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Hearing Aids

Hearing aids may be recommended if you have a hearing loss that is not medically treatable. The audiologist will discuss the different types of hearing aid options that are appropriate for your hearing loss and lifestyle.

Hearing aids are programmed to your specific hearing loss. Some hearing aids are more advanced than others, allowing for greater flexibility and adaptability for different types of listening environments.

In most cases if there is hearing loss in both ears, hearing aids for both ears are recommended. Benefits of hearing with both ears include better ability to hear sound from all directions, better ability to locate the direction of sounds, and better ability to listen in noisy conditions.

It takes some time to adjust to using hearing aids. Most people have hearing loss for a number of years before they start using hearing aids. The ears and brain need time to adjust to listening to sounds that have not been heard for however long the hearing loss has been present. The audiologist will help to make your adjustment as smooth as possible by adjusting the hearing aid settings as needed and through counseling and education on hearing loss and hearing aids.


Hearing Aid ManufacturersPhonak Five Star Rating

All manufacturers offer a full range of products. During your hearing aid consultation, the audiologist will help you determine which manufacturer, hearing aid style and technology level will best fit your hearing loss and lifestyle needs. Other options, such as rechargeable hearing aid batteries and hearing instrument accessories can be discussed, as well.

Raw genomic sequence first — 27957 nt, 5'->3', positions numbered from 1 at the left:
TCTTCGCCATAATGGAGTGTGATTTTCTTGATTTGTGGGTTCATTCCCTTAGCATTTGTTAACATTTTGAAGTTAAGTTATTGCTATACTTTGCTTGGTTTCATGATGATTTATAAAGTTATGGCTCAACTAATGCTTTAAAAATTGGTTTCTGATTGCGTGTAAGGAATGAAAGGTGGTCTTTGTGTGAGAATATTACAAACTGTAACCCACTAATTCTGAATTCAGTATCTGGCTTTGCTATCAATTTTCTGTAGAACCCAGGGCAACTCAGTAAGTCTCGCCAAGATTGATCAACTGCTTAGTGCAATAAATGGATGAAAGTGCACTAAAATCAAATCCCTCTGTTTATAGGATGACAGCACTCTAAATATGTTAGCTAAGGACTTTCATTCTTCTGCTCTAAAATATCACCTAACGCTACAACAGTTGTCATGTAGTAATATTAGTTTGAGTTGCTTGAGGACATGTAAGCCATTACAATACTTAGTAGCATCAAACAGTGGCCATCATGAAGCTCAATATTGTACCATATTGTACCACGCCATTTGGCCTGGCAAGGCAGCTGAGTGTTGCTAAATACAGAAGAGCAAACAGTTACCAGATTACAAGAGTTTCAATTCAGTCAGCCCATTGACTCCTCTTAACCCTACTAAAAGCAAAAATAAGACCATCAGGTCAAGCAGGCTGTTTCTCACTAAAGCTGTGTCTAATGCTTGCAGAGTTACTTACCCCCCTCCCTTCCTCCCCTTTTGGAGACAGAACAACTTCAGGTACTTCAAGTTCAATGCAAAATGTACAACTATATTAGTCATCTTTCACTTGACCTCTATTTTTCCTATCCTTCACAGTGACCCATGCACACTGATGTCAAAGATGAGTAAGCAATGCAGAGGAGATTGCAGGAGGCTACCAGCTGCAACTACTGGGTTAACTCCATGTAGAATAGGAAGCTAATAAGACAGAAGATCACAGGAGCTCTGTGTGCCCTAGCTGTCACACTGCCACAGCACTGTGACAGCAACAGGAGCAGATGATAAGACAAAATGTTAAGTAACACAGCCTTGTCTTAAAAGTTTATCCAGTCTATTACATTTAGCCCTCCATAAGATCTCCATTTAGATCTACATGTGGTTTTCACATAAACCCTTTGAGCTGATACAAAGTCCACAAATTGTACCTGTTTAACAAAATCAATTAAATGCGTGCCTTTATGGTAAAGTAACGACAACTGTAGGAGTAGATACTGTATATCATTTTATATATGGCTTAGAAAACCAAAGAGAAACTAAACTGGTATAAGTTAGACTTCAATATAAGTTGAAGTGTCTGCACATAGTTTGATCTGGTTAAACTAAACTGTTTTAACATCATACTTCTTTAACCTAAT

Technology Levels

Entry - for those with a quiet lifestyle who want to hear TV better and have occasional outings to restaurants and stores.

Mid-level - for those with an active lifestyle that spend time frequently in noisy environments, such as restaurants, movie theaters, etc.

Premium level - for those with a very active lifestyle in a variety of challenging environments, such as restaurants, meetings, large reverberant rooms (gymnasium, church, etc). Additional features to help with difficulties associated with hearing in noise, reverberation and windy conditions.

Most hearing aids have bluetooth technology that allows streaming of phone calls, TV programming, and music wirelessly to hearing aids. In some cases, additional accessories are needed to use this feature.


Hearing Aid Styles

Behind-the-ear

Traditional hearing aid that is appropriate for mild to profound hearing loss. The hearing aid rests behind the ear and is fitted with custom earmold (or a non-custom ear tip for milder losses).

Receiver-in-the-canal

Similar to the behind the ear style of hearing aid, except the receiver (speaker) sits in the ear canal covered by a custom earmold or ear tip

In-the-ear

Custom made instrument that fits in the ear with nothing sitting behind the ear. There is also a non-custom version.

CROS/BICROS

Hearing device that is appropriate for persons with single-sided deafness, or hearing loss in both ears, when the worse ear would not benefit from amplification.

Bone anchored hearing system Cochlear BAHA

BAHA is appropriate for people who might not be able to use traditional hearing aids due to conditions such as single-sided deafness, conductive hearing loss, or mixed hearing loss.

Earlens

The Earlens is a behind the ear device that uses light rather than acoustic signals to transmit sound. It works differently from traditional hearing aids. It provides a wider frequency range of sound than traditional hearing instruments. It is appropriate for individuals 18 and older who do not have middle or outer ear problems. The Earlens requires an ENT physician and an audiologist in the fitting process. Learn More

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